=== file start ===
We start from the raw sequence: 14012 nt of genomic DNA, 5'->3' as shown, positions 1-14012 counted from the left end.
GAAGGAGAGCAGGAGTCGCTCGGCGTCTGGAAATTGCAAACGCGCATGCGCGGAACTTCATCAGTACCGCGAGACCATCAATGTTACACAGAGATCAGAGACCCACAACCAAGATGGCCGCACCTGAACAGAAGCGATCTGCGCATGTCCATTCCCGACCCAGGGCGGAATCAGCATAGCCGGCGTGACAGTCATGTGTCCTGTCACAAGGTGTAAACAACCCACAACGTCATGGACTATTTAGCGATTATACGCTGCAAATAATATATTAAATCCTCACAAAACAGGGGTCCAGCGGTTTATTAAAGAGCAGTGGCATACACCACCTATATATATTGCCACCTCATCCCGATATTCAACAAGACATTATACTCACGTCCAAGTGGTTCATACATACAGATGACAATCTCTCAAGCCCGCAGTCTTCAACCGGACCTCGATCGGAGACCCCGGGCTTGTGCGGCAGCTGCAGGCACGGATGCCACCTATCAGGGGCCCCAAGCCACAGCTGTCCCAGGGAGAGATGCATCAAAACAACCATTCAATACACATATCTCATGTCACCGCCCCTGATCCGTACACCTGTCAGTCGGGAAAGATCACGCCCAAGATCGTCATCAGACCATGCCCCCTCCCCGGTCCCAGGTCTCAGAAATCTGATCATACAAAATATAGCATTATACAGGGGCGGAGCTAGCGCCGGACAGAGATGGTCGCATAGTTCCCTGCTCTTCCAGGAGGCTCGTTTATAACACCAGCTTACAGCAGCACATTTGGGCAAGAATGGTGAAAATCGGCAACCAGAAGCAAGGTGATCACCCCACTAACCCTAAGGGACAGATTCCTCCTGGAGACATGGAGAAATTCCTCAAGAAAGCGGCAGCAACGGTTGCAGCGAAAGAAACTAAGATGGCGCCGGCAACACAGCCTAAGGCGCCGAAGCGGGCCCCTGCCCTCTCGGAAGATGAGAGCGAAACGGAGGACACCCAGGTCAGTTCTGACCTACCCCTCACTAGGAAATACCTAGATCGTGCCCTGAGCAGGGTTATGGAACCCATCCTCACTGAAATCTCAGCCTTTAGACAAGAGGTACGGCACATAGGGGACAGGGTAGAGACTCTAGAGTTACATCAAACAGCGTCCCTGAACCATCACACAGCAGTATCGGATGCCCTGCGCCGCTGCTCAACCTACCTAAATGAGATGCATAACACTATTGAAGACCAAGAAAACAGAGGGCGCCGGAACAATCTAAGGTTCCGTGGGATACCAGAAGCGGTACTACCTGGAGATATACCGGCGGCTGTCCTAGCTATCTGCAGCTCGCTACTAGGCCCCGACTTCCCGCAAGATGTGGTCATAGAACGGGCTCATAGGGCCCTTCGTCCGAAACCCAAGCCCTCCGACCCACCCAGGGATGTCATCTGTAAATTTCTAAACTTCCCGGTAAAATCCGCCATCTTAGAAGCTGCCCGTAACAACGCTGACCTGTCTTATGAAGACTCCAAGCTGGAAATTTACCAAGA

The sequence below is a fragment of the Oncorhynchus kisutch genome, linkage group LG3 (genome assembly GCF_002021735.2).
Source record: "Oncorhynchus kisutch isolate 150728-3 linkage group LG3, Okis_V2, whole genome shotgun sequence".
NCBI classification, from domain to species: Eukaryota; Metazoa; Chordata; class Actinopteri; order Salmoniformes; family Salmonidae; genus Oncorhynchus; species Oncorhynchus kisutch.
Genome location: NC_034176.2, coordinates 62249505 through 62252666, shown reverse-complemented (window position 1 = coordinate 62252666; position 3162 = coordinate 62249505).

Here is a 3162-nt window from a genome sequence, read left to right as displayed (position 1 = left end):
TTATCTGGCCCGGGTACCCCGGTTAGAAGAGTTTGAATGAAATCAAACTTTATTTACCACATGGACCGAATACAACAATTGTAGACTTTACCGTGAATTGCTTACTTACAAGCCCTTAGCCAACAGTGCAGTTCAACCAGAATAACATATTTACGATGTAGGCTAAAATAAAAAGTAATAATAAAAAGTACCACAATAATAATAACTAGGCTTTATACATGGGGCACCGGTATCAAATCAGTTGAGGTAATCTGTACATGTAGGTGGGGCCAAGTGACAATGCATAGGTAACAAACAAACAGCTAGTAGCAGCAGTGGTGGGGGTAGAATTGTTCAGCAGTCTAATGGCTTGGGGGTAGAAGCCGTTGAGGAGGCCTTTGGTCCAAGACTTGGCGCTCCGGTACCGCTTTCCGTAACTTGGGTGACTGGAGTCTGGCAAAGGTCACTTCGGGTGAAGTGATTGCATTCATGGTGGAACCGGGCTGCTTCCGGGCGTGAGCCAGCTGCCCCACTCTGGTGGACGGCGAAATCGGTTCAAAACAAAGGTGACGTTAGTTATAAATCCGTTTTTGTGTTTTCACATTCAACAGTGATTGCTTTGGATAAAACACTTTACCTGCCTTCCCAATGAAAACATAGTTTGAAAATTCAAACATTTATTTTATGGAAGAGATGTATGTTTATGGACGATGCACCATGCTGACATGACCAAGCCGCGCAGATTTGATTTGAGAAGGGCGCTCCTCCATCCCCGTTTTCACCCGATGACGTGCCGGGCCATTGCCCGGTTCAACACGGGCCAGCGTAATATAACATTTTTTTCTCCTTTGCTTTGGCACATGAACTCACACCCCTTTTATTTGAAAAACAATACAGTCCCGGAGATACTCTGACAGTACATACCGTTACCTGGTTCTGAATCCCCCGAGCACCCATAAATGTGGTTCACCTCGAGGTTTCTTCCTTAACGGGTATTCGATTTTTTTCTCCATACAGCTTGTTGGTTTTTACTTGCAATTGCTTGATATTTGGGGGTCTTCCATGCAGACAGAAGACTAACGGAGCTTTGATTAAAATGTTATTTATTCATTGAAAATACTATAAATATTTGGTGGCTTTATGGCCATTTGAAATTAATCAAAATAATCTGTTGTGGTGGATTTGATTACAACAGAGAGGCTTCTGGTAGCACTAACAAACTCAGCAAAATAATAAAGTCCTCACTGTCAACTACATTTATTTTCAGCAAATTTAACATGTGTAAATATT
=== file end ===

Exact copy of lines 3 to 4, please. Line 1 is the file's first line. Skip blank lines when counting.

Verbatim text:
The sequence below is a fragment of the Oncorhynchus kisutch genome, linkage group LG3 (genome assembly GCF_002021735.2).
Source record: "Oncorhynchus kisutch isolate 150728-3 linkage group LG3, Okis_V2, whole genome shotgun sequence".